Left side: A municipal bus in Russia with a prominent pro-war propaganda message combining the Russian military invasion force's ID mark "Z" and a hashtag "#ProudForRussia." Photo: gorod-812.ru Right side: Russian artillery bombardment completely destroyed the house of an old Ukrainian man, who could only save his cat. Town of Markhalivka, Ukraine. March 10, 2022. The Russo-Ukrainian War (2014-present). Credit: Ukrainian Freedom

Left side: A municipal bus in Russia with a prominent pro-war propaganda message combining the Russian military invasion force's ID mark "Z" and a hashtag "#ProudForRussia." Photo: gorod-812.ru
Right side: Russian artillery bombardment completely destroyed the house of an old Ukrainian man, who could only save his cat. Town of Markhalivka, Ukraine. March 10, 2022. The Russo-Ukrainian War (2014-present). Credit: Ukrainian Freedom 

Opinion, Russian Aggression

Edited by: A. N.

Mariya Matskevich of the Institute of Sociology of the Russian Academy of Sciences says that “a large part of the Russian population” views the war in Ukraine as “a holy struggle” and “a war of Russia with the entire rest of the world.” And she adds, this is a position many Russians find far more congenial than any cooperation with the outside world.

Related: Moscow issues slide show for Russian schools to teach pupils to hate Ukraine

Polls consistently and, the sociologist says, generally accurately, demonstrate this pattern as well as the widespread belief that what Russia is doing in Ukraine is defending itself against a Western attack. Because of this, Russian support for Putin, his government and even his United Russia party has risen since the start of hostilities.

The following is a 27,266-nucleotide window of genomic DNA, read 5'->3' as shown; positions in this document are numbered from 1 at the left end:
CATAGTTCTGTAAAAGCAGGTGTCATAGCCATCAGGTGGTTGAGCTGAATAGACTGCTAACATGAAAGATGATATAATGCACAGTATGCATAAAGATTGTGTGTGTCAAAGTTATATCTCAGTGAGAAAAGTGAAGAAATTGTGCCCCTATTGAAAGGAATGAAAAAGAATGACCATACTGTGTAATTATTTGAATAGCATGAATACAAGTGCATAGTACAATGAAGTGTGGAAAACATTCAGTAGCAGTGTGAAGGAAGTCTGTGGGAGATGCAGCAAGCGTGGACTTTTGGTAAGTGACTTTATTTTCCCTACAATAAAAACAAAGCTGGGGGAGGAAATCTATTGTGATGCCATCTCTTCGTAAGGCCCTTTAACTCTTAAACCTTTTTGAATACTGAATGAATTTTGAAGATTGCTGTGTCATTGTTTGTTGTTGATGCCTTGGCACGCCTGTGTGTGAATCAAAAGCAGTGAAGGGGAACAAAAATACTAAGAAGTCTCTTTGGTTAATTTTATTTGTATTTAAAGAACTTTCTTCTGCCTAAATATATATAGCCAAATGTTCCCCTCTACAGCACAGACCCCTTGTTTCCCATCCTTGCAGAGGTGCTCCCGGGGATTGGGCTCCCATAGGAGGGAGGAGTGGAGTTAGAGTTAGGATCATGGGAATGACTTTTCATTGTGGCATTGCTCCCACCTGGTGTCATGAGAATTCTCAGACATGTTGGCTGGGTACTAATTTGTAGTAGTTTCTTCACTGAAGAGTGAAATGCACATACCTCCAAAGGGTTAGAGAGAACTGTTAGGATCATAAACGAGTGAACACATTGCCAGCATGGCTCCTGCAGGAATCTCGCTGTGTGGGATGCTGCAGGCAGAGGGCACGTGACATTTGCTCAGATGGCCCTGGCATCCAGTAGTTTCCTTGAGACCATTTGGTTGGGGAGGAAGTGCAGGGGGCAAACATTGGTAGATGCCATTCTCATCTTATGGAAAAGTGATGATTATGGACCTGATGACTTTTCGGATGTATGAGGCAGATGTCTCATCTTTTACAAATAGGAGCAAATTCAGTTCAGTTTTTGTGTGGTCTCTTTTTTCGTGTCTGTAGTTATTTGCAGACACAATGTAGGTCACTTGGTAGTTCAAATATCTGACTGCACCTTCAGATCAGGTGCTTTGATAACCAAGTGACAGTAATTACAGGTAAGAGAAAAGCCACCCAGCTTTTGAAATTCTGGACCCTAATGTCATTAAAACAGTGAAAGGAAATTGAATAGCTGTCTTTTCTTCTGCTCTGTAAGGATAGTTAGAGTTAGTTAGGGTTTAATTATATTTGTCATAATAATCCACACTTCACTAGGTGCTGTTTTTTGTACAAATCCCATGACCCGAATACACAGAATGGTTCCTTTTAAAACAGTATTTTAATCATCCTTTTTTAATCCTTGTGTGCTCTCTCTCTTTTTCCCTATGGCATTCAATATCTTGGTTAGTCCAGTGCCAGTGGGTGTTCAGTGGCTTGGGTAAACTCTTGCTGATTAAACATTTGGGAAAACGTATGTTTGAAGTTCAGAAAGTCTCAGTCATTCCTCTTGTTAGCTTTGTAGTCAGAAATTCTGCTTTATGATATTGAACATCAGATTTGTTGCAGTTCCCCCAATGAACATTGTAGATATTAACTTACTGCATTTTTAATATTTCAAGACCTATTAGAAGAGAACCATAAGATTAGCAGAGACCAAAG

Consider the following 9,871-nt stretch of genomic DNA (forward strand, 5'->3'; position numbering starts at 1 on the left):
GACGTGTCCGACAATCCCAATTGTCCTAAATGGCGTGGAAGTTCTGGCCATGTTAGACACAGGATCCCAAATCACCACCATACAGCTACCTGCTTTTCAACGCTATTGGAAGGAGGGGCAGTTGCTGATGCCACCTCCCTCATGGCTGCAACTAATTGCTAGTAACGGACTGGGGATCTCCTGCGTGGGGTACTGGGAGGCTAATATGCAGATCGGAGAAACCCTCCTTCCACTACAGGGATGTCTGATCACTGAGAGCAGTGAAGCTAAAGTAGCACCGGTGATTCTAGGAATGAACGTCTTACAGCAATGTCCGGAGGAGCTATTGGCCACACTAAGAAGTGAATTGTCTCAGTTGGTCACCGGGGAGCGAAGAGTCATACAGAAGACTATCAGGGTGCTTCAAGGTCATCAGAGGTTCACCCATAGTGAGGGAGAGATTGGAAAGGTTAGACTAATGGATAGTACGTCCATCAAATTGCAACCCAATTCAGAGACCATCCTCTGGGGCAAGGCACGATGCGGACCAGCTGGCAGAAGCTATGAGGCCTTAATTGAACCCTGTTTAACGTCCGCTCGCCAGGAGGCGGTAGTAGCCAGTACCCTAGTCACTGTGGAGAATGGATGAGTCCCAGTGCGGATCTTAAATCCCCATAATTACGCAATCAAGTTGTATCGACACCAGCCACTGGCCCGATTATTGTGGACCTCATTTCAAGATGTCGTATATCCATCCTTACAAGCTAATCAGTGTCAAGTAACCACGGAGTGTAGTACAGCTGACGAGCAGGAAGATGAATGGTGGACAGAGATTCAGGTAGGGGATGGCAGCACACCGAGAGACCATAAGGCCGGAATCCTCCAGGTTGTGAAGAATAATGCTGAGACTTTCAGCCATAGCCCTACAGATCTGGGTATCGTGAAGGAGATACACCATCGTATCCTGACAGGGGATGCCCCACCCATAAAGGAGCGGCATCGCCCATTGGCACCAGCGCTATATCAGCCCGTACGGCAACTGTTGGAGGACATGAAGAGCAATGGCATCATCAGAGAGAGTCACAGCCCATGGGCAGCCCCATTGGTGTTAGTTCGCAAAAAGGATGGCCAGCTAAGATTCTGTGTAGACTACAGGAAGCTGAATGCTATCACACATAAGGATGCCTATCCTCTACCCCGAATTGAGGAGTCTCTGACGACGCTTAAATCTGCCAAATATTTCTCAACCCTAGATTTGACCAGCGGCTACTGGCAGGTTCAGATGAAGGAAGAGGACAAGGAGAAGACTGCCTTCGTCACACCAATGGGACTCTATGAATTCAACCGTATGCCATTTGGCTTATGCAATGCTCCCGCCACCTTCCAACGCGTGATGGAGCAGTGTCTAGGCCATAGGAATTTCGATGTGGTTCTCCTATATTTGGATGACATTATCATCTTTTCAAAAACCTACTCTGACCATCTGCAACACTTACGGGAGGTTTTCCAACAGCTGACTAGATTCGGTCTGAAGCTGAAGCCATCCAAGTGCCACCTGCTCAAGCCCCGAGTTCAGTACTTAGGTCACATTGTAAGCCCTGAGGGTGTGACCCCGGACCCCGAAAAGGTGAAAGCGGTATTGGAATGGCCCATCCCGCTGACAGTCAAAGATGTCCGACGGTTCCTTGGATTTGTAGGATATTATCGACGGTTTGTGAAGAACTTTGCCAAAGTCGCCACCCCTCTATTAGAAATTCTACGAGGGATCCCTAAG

The main dividing line between those who support the war and those who don’t involve television viewing.

Those who watch four hours or more a day back the war; but they do so, Matskevich says, less because of what television tells them than because they self-select themselves to view it rather than the internet.

The sociologist adds that she does not think that the reduction in the standard of living will affect those who support Putin.

The reason is simple: The Russians who are going to suffer the most from Western sanctions are those who didn’t support the Kremlin leader to begin with. They may become angrier but not more numerous.

Related: What Russians think about Russia’s war in Ukraine: video

Today Matskevich argues, many Russians feel that their country is surrounded by hostile foreign powers; and they are glad that Putin has cleared the air by acting as he has. “Now everything has become understandable: we are alone against everyone else.” Perhaps surprisingly, that is a stance many Russians like.

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Edited by: A. N.
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